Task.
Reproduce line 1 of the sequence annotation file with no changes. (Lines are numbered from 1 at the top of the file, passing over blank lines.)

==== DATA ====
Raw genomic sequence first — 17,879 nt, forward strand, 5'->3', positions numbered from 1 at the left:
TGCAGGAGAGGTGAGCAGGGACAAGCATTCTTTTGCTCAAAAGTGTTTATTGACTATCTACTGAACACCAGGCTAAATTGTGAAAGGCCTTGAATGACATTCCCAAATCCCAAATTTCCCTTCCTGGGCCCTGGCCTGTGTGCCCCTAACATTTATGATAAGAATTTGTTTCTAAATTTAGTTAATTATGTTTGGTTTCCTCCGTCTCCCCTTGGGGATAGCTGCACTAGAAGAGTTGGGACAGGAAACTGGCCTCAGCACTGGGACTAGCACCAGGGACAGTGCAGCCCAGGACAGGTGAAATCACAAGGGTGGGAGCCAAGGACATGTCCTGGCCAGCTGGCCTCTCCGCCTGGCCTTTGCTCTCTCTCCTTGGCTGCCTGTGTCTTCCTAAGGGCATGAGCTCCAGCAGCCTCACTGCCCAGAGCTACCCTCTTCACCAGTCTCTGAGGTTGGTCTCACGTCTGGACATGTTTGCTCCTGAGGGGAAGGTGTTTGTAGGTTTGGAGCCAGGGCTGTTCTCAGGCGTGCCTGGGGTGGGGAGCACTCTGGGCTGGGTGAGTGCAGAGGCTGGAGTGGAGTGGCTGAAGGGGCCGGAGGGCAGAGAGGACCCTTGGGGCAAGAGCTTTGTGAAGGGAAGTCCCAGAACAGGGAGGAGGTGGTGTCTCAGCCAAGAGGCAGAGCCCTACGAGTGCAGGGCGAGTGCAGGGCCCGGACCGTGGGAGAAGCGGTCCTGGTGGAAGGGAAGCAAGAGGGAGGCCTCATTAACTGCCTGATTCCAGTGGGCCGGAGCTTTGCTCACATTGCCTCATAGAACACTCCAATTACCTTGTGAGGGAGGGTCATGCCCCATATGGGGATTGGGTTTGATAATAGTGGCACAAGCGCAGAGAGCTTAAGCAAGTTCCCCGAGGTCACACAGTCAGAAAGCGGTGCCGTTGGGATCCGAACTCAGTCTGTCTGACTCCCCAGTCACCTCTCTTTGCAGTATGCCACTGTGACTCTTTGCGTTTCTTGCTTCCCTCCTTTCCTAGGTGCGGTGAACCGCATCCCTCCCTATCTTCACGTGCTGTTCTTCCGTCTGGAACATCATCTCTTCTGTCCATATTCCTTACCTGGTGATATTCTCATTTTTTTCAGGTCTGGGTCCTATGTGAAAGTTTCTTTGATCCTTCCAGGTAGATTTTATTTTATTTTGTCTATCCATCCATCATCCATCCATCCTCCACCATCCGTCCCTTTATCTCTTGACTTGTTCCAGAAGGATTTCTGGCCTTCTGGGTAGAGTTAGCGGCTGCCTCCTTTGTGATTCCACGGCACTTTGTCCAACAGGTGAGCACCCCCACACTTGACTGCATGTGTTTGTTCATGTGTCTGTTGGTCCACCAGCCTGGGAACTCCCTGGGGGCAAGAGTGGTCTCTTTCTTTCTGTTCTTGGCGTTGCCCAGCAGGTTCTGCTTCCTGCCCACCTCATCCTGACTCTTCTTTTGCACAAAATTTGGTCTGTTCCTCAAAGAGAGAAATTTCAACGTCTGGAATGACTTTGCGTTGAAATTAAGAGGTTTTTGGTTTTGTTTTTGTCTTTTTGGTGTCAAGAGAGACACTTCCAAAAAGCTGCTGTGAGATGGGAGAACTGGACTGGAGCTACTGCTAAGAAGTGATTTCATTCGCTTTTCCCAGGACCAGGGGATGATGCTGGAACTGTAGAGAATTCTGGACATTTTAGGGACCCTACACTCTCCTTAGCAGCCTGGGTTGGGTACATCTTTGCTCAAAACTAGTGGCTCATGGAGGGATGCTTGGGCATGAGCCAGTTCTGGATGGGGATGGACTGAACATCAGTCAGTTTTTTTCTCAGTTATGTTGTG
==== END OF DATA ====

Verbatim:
Raw genomic sequence first — 17,879 nt, forward strand, 5'->3', positions numbered from 1 at the left: